- The Washington Times - Wednesday, August 28, 2002

NEW YORK — Jimmy Fallon is a kid in a candy store. He has chosen to meet for this interview in a Rockefeller Center chocolate shop downstairs from the "Saturday Night Live" studio, where he has made his name as the irreverent yang to Tina Fey's prim yin on the "Weekend Update" anchor desk.

He comes here a lot, Mr. Fallon says, because it is a quiet place to sit and read scripts, and because the hot chocolate is "absolutely perfect."

The women who work here dote on the comedian as if he were a favorite nephew, insisting that along with his usual hot chocolate, he should sample one of the new caramel cookies. He is only too happy to oblige.

He makes sure you have the hot chocolate, too. "I just can't wait till you try this you're really gonna love it," he gushes. "It's so perfect. It's like pudding, right?" (He's right it is yummy.)

Later, it is the same hard sell when a photographer shows up to take his picture: "Get a hot chocolate," he says. "It's unbelievable. You're gonna flip out."

The 27-year-old has that same boyish enthusiasm about everything he is doing these days and he is doing everything.

You cannot turn on MTV without seeing Mr. Fallon singing and dancing in commercials for the MTV Video Music Awards, which he plays host to tomorrow. The show airs live from Radio City Music Hall at 8 p.m.

You also cannot miss Mr. Fallon's own video for "Idiot Boyfriend," the first song off his debut comedy album, "The Bathroom Wall," which just happens to hit stores two days before the Video Music Awards. In it, Mr. Fallon, a product of '80s pop culture, spoofs videos ranging from Prince's "When Doves Cry" to Bobby Brown's "Every Little Step."

MTV and MTV2 President Van Toffler says the comedian was a natural choice to serve as host of the Video Music Awards after he was co-host of the MTV Movie Awards last year with Kirsten Dunst.

"He knows everything about contemporary pop culture, and in particular he does blow-away impressions of contemporary artists," Mr. Toffler says.

Mr. Fallon's goofy humor is vastly different from the in-your-face style of last year's host, comedian Jamie Foxx, who saw some of his harsher jokes land with a thud. But Mr. Toffler says that is not why MTV chose Mr. Fallon.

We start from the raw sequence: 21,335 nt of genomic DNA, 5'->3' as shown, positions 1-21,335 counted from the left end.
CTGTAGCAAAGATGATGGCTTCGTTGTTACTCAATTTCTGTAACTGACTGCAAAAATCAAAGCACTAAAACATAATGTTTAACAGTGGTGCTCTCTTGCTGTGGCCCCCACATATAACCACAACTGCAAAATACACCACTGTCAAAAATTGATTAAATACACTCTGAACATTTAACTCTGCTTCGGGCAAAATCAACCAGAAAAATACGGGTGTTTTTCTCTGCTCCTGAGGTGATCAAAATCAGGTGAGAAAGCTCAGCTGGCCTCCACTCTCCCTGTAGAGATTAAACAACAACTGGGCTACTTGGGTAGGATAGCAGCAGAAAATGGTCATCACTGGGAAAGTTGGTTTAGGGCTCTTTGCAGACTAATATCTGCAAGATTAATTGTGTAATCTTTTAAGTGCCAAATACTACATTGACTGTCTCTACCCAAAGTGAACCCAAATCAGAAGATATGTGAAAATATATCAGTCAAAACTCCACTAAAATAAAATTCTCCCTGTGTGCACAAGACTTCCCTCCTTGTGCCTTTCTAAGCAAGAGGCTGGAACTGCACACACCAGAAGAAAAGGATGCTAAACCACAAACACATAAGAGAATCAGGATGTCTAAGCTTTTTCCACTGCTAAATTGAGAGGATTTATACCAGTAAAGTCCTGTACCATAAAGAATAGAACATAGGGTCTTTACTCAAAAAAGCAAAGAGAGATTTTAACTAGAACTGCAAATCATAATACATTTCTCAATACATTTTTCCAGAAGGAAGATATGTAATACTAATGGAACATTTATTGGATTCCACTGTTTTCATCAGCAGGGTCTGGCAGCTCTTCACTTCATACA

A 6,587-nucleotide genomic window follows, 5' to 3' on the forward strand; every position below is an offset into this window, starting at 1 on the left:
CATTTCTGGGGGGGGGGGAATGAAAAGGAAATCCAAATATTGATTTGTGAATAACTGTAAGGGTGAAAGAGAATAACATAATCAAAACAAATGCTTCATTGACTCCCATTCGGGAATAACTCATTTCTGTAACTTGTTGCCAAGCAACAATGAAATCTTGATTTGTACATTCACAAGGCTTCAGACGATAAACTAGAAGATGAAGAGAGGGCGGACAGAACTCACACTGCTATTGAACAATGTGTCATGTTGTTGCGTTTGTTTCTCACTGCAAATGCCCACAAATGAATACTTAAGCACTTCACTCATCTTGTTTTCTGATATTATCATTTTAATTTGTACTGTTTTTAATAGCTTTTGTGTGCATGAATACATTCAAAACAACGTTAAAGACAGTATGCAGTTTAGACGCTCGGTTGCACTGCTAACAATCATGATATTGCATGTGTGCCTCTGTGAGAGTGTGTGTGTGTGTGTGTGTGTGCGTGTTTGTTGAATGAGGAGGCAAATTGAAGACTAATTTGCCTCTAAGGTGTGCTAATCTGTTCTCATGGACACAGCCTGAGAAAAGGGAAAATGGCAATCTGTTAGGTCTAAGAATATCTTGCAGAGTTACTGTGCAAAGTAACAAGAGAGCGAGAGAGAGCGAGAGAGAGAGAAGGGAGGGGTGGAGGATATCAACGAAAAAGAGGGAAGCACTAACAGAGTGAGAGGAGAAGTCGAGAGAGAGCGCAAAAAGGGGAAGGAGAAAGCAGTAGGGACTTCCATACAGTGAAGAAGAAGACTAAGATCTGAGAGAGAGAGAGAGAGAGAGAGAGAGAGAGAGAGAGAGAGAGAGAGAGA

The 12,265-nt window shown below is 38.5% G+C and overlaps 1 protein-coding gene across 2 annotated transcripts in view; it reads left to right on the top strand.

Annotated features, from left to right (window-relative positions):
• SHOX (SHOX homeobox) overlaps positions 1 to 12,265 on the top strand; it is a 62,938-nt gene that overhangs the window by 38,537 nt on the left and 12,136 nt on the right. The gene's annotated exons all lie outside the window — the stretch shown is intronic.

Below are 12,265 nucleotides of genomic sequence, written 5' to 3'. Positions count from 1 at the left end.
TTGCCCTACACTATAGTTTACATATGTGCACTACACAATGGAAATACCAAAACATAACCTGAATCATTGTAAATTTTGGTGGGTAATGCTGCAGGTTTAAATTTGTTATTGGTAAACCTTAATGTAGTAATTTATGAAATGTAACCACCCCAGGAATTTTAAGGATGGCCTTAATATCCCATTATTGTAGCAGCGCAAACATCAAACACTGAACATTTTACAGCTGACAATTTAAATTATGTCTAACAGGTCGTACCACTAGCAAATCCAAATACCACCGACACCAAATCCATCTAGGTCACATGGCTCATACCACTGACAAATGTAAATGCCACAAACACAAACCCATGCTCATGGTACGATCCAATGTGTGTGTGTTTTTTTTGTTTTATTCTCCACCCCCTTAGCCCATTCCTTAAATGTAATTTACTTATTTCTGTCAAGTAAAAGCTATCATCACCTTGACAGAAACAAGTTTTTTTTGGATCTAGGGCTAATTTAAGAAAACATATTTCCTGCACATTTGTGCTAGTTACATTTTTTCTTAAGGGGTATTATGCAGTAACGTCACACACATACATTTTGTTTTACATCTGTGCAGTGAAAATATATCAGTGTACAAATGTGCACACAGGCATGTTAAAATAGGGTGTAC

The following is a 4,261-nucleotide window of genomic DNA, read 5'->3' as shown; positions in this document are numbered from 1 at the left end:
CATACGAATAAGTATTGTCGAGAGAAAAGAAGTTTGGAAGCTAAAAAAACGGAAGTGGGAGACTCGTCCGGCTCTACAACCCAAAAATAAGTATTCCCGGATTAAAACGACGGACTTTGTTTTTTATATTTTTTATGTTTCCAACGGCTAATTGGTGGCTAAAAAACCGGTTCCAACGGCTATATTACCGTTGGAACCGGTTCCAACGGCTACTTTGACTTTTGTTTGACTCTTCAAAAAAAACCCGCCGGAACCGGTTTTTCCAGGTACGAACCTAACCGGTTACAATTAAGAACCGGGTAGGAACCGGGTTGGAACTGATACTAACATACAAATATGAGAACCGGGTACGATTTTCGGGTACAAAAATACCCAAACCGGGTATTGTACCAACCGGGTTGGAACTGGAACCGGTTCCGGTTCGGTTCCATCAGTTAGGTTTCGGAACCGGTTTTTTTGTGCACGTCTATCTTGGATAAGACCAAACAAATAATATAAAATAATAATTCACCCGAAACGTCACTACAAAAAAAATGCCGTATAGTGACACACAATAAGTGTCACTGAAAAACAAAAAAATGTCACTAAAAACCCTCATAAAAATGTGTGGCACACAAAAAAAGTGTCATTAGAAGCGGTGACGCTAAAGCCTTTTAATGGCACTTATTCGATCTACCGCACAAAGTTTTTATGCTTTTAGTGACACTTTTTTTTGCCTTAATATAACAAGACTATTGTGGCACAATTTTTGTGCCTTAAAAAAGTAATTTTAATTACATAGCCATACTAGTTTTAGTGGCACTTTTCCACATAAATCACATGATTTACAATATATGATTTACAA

"Clearly, we want this to be the last big bash of the summer, especially before the country takes on a very somber tone around the anniversary of September 11, and Jimmy can be both insightful and funny and light and sincere," he says.

Mr. Fallon also just finished shooting the Woody Allen movie "Anything Else," with Jason Biggs and Christina Ricci, which is scheduled to come out next year.

Then there is his day job really his night job on "Saturday Night Live."

Mr. Fallon was born in Brooklyn and raised in Saugerties, N.Y., and he always dreamed of being a cast member on the late-night comedy show. He has every episode on tape since 1986.

"I always said I want to be on 'SNL' before I'm 27," he says. "It was almost to the point of craziness. I just thought, 'I gotta get on.'"

Dana Carvey was his idol, he says, for his ability to do impressions. Mr. Fallon's own impersonations got him his start on the stand-up comedy circuit while he attended the College of Saint Rose in Albany, N.Y.

Then they got him his dream job: His Adam Sandler impression was so dead-on that it inspired "SNL" Executive Producer Lorne Michaels to hire him in 1998.

But fame has made sleep a rarity lately, Mr. Fallon says. He recently went to a resort for a weekend, just to catch up on rest.

"I'm trying to keep it cool because this is, like, a crazy month. I've never been this I don't know, what do you say? this out there since I started on 'SNL,'" he says. "I'm on every bus, and billboards and phone booths. The first couple of days, I couldn't even see it. I was like, 'I can't look at it.'"

Other people clearly can, and do; fan Web sites offer Jimmy Fallon trivia quizzes and describe him as "adorable" and a "super fox."

He also landed on People magazine's "50 Most Beautiful People" issue this year. Reporter Danielle Dubin, who was on the panel that chose the list, says Mr. Fallon's allure lies in his sense of humor.

"He's sexy without being threatening. He's adorable," Miss Dubin says. "He looks like the funny guy you went to high school with who all the girls had a crush on."

In his self-deprecating fashion, Mr. Fallon says he didn't even read the "50 Most Beautiful" issue.

"I think that is like, 'We're running out of celebrities.' I really feel like it's me and the Taco Bell dog. The guy from 'Survivor 3,' me and, like, the Osbournes' dogs," he says. "I mean, I don't look at myself and say, 'What a dirtbag.' I go, 'OK, whatever.' I'm just a normal-looking dude who lucked out."

Sign up for Daily Newsletters

Copyright © 2019 The Washington Times, LLC. Click here for reprint permission.

The Washington Times Comment Policy

The Washington Times welcomes your comments on Spot.im, our third-party provider. Please read our Comment Policy before commenting.


Click to Read More and View Comments

Click to Hide